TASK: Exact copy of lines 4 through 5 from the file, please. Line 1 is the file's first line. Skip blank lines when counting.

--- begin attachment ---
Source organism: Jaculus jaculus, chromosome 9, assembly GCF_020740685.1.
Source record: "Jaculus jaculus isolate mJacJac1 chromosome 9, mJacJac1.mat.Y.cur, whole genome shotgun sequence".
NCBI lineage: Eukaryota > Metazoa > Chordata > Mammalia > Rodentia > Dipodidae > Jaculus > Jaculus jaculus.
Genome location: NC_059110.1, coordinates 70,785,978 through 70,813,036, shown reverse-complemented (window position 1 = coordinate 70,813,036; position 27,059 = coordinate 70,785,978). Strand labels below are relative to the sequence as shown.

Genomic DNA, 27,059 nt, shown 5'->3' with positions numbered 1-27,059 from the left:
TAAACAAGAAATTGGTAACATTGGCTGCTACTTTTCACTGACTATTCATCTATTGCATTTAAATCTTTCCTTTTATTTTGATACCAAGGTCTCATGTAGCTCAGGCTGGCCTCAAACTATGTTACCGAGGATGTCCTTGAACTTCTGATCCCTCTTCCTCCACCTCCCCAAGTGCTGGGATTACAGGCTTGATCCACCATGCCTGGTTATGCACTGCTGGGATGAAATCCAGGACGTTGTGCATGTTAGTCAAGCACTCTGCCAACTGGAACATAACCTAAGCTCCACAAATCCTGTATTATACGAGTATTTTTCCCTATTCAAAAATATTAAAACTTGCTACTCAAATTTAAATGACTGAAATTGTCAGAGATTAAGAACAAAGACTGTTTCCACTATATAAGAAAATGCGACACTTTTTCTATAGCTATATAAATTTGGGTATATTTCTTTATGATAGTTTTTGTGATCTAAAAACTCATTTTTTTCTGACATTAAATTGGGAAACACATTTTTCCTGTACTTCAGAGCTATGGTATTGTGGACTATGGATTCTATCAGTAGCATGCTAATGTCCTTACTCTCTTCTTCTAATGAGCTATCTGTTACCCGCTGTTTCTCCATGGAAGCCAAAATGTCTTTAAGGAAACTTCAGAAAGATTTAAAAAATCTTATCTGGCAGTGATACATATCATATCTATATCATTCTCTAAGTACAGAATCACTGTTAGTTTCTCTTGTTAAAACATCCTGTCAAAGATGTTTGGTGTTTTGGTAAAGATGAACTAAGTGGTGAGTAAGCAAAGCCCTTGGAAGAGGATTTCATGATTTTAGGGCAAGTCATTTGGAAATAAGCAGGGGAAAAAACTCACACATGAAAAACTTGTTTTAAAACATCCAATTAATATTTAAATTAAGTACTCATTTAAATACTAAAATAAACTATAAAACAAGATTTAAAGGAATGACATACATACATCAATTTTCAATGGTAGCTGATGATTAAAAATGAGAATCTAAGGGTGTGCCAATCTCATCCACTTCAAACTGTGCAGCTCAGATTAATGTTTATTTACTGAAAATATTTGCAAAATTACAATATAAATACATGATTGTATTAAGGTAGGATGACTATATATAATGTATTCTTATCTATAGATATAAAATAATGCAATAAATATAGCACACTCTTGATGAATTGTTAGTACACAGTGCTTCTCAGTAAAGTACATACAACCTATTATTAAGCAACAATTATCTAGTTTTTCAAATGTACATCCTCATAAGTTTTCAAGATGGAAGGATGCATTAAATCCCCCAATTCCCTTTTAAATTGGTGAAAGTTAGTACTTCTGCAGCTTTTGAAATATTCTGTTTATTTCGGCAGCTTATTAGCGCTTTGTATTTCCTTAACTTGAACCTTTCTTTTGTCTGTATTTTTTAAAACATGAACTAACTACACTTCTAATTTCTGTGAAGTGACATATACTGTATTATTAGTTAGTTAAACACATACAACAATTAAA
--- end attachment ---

Genome location: NC_059110.1, coordinates 70,785,978 through 70,813,036, shown reverse-complemented (window position 1 = coordinate 70,813,036; position 27,059 = coordinate 70,785,978). Strand labels below are relative to the sequence as shown.

Genomic DNA, 27,059 nt, shown 5'->3' with positions numbered 1-27,059 from the left: